Do Cosmos Bloom All Summer? Tips To Keep Them Flowering

pink cosmos in field

With few exceptions, cosoms are a low-maintenance plant that should be included in any type of flower garden. Not only are they low maintenance, but they are also prolific bloomers during the growing season.

Cosmos will bloom all summer long, starting about 12 weeks from when the seeds were planted. Starting seeds indoors and transplanting them out will extend the blooming season. Methods such as succession sowing and deadheading will also ensure a continuous harvest of blooms.

What is the flowering season for cosmos?

The flowering season for cosmos is the summertime until fall. Cosmos are planted in the spring, and they start blooming about 10-13 weeks after the seeds have been sown, depending on the variety. Once they start blooming, cosmos will produce flowers for weeks on end, if not months. Late fall frost will kill the plants, ending their flowering season.

Close up photo of white and pink cosmos against a blue sky.
These cosmos will bloom all summer as long as they stay deadheaded.

Cosmos must be planted in the spring after all risk of frost has past because they are what’s known as a tender annual. This means they will not survive any frost and must be grown in warm weather.

Most gardeners in the US will be past any risk of frost by April or May, depending on which zone they are in. The last risk of spring frost is called the last average frost date.

You can find out the date for your area by using your zip code. Just plug it in here on Farmer’s Almanac and you’ll know when it should be safe to plant your cosmos in the garden.

When you look up your zip code you’ll also see what’s called the first average frost date. This is when you can expect the first frost in the fall, which is important to know because it will mean the end of your cosmos plants. Until that date hits, you can expect your cosmos to flower, especially if you follow a couple of extra steps to encourage the most blooms possible.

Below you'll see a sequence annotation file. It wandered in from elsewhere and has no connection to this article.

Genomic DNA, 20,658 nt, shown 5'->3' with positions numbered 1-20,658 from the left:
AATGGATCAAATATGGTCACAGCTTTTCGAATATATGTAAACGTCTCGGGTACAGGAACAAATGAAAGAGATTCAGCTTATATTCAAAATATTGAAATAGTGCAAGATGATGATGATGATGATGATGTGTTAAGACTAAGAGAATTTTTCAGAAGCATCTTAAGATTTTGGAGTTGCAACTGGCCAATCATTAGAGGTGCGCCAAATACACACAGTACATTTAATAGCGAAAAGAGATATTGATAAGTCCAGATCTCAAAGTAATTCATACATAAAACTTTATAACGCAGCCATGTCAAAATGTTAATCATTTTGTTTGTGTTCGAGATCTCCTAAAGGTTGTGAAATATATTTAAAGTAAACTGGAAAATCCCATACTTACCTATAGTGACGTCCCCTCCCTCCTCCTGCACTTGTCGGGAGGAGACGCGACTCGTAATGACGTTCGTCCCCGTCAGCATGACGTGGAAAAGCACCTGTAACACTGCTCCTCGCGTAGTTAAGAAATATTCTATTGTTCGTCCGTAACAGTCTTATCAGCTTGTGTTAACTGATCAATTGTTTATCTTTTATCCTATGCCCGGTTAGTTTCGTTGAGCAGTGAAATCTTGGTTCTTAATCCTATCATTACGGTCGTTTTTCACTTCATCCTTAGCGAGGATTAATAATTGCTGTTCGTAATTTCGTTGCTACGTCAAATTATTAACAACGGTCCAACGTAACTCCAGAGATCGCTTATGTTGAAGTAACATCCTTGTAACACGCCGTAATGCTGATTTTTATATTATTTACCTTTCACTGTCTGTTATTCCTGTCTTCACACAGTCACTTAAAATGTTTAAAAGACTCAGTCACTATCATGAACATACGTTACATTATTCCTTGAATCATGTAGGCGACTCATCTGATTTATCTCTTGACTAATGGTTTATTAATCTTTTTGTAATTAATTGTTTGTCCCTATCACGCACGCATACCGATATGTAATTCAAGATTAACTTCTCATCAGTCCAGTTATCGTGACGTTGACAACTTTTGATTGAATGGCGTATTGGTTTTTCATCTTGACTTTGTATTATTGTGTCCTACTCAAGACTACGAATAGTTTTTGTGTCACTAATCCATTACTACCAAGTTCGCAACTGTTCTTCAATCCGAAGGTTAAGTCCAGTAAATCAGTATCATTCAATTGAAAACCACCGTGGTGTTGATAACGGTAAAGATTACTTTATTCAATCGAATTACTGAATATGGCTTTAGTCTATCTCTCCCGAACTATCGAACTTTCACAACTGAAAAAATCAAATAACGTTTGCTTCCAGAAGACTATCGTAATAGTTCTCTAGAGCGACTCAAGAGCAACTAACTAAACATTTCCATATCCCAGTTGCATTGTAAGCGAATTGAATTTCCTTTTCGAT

Three ways to ensure your cosmos bloom all summer

There are a few tricks you can use to maximize the summer blooming season of cosmos and make sure you have flowers for as many months as possible.

Choose varieties with different days to maturity

Most cosmos varieties will reach maturity in 70-95 days from sowing, but there are a few varieties that bloom earlier and later than this general time frame. By planting multiple varieties with different maturities you can increase the amount of time you’ll have cosmos in bloom.

An easy-to-implement strategy would be to choose one variety from each time frame: an early, middle, and late bloomer. Combine that with the succession sowing recommended next and you’ll probably have more cosmos than you know what to do with!

VarietyDays to maturity
Apricot Lemonade56-84
Cosimo Collarette56-84
Double Click Mix75-90
Rubenza75-90
Sensation Mix75-90
Cupcakes White90-100
Versailles Flush90-110

Make multiple sowings of cosmos

To take full advantage of the flowering season of cosmos, you can sow seeds indoors to get a jump start on the days to maturity. Follow that up with one or two sowings in the garden you will enjoy cosmos flowers all summer long. This process is called succession planting. It takes some practice to get right, but once you do, it can mean doubling your garden’s productivity for the season.